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The Squid Game Set That Actually Scared The Actors

Deadly as the various games in Netflix's "Squid Game" are, many of the stages themselves don't actually seem all that horrifying until the inevitable bloodshed begins. Apart from the iconic, creepy doll, the Red Light, Green Light stage is a pretty nice-looking area, and the fake neighborhood of the Marble Game would be downright cozy if it wasn't for the presence of the gun-toting, masked guards. In fact, except for the living areas and the "real world" locations in Seoul, South Korea, pretty much every set in the reality game show setting of "Squid Game" is colorful and pleasant. Since most of the actors get to wear comfy-looking tracksuits, even their clothes seem pretty cozy. As such, it's easy to think that shooting the show was a fairly fun experience — as long as no one pays attention to the subject matter, at least. Or, for, that matter, minds the copious amounts of fake blood they're slathered with in many of the scenes. 

However, nothing in "Squid Game" is as it seems, and this apparently extends to behind-the-scenes activities. In fact, making the series could get quite disturbing, and one "Squid Game" set in particular actually scared the actors.

The Bridge Game was a genuinely scary experience for the actors

The Bridge Game — or the Glass Stepping Stones, as the game is officially called — is the second to last round in the entire contest, and its luck-based nature and tight time limit make crossing the bridge a nerve-wracking experience for the characters and the audience alike. However, as actress Jung Ho-yeon (who plays Kang Sae-byeok in the show) revealed in a behind-the-scenes featurette about the making of "Squid Game," the experience was pretty unnerving for the actors, as well. 

"Filming Glass Stepping Stones was actually terrifying," she said. The set was about one meter [3'3"] above the ground. We put real tempered glass there and ran around on it." The show's creator Hwang Dong-hyuk noted that making the actors worried about the bridge was precisely the point of the set design. "The glass made them nervous," he said. "I think we could express the unnoticed rigidity and fear of the body. It felt like really jumping off a high bridge. The game was real and they felt real fear. Their bodies showed that fear. We think that set had the power of realism."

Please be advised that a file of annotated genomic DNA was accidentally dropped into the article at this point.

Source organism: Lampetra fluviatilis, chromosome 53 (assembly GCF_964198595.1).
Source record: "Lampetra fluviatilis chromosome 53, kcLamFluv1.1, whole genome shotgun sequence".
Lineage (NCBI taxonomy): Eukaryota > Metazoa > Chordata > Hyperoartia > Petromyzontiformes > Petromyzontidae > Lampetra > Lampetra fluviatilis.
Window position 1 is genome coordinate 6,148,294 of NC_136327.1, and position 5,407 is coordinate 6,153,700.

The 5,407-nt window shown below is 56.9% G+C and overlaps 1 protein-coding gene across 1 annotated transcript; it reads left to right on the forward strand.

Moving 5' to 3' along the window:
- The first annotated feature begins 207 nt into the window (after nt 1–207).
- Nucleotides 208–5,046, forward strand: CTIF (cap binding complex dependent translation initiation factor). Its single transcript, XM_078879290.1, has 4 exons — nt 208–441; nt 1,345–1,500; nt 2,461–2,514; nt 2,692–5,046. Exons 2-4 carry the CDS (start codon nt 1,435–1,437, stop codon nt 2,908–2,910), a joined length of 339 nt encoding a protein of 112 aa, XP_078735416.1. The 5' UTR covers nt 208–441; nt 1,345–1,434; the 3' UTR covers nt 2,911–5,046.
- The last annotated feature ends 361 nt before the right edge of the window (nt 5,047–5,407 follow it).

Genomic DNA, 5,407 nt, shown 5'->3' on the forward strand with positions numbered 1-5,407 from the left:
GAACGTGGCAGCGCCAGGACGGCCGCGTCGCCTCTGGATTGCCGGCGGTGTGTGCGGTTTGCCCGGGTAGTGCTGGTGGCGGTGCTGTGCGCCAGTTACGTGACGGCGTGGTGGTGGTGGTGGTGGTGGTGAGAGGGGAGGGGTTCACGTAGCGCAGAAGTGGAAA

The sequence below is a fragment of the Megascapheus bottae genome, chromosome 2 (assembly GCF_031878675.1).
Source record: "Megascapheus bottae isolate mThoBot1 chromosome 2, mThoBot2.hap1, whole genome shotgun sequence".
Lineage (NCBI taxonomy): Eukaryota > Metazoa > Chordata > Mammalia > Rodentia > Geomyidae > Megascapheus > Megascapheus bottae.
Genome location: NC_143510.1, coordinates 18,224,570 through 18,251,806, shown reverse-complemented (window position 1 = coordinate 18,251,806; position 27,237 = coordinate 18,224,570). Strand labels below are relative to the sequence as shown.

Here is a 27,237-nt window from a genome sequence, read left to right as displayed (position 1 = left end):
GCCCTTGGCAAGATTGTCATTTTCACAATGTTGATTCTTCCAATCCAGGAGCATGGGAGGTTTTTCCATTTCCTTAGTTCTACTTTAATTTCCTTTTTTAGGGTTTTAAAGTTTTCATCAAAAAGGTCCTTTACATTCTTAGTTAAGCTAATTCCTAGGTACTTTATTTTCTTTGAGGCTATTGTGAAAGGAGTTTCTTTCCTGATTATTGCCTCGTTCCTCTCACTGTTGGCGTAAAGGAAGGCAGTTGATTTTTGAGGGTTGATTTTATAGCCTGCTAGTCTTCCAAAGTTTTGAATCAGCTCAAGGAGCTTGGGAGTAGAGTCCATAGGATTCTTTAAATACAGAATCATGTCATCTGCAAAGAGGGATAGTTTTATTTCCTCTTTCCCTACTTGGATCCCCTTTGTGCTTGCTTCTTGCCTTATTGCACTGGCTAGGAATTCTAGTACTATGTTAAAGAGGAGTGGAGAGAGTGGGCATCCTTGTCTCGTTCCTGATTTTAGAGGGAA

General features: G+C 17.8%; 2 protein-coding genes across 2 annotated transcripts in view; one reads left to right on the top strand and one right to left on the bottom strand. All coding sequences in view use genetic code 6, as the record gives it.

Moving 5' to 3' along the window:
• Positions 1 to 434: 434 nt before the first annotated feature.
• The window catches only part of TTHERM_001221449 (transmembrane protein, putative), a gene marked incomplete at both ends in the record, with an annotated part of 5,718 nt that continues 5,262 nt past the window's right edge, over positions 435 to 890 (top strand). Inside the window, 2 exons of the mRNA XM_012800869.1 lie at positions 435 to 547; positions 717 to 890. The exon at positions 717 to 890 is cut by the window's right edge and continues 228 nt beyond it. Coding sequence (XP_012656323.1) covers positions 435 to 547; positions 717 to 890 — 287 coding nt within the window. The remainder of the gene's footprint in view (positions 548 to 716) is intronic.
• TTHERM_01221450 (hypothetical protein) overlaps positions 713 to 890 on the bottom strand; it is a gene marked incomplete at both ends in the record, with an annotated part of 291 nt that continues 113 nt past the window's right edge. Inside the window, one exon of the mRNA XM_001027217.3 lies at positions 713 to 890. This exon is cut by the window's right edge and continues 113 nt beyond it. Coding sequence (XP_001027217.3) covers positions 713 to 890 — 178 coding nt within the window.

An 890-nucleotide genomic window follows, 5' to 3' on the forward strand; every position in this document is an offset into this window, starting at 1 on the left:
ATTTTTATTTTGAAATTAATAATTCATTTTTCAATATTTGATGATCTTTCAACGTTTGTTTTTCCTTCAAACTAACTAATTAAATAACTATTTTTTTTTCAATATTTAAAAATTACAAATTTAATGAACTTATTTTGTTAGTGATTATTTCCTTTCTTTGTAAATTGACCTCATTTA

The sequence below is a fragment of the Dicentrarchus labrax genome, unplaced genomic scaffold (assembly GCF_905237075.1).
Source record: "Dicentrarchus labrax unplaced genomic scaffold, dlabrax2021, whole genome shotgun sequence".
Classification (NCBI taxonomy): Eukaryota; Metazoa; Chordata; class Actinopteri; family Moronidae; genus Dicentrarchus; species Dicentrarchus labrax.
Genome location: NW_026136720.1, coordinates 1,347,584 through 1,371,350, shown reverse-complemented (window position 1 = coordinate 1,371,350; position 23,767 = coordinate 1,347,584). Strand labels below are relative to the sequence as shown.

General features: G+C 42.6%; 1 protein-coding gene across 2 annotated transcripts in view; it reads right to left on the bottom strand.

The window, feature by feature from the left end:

The video also shows how they filmed the fateful moments of glass breaking underneath a doomed contestant. On some occasions, two burly men held a sheet of tempered glass as an actor jumped on it, and then physically lowered it, creating an illusion of a legitimate fall. You can also see an alternate, far more terrifying set, in which the bridge was a genuinely elevated structure. Luckily, the fall wasn't half as long as it is in the show, and the actor was wearing a wire harness as he took a plunge from the platform. 

Certain other sets were also pretty unnerving

Though the Glass Skipping Stones set seems to have inspired the most dread, it's not the only set that the cast of "Squid Game" found pretty creepy. Strangely enough, some cast members felt that the Marbles playground in the tearjerker episode "Gganbu" was quite unnerving, due to its eerie realism. "The playground felt so real, like the actual back alleys of the past," Park Hae-soo (who plays investment banker Cho Sang-woo) explained. "It was like being in front of the real homes of the past. It created a strange nostalgia and odd tension." According to "Squid Game" Art Director Chae Kyoung-sun, this was by design, and everything about the painstakingly built set was designed to exist in a strange borderland, highlighted by the elaborate sunset effect on the walls. "We thought it should also be a set on the border of fake and real," she said.  

However, at the end of the day, the actors were just as impressed by the elaborate sets as the viewers. "Entering the set the first day, we were busy taking pictures," Lee Jung-jae (who plays Seong Gi-hun) described the cast's first impressions. "The set was almost dreamlike." 

Some of the sets even had extra perks. The unnerving Dalgona honeycomb challenge, in particular, was surprisingly delightful to the senses, thanks to the presence of a Dalgona-making expert who made the fateful treats used in the production. "One of the most memorable was Honeycomb," Jung Ho-yeon enthused, smiling at the memory. "The honeycomb instructor was constantly making the honeycomb in the background. The film set smelled like honeycomb all day long."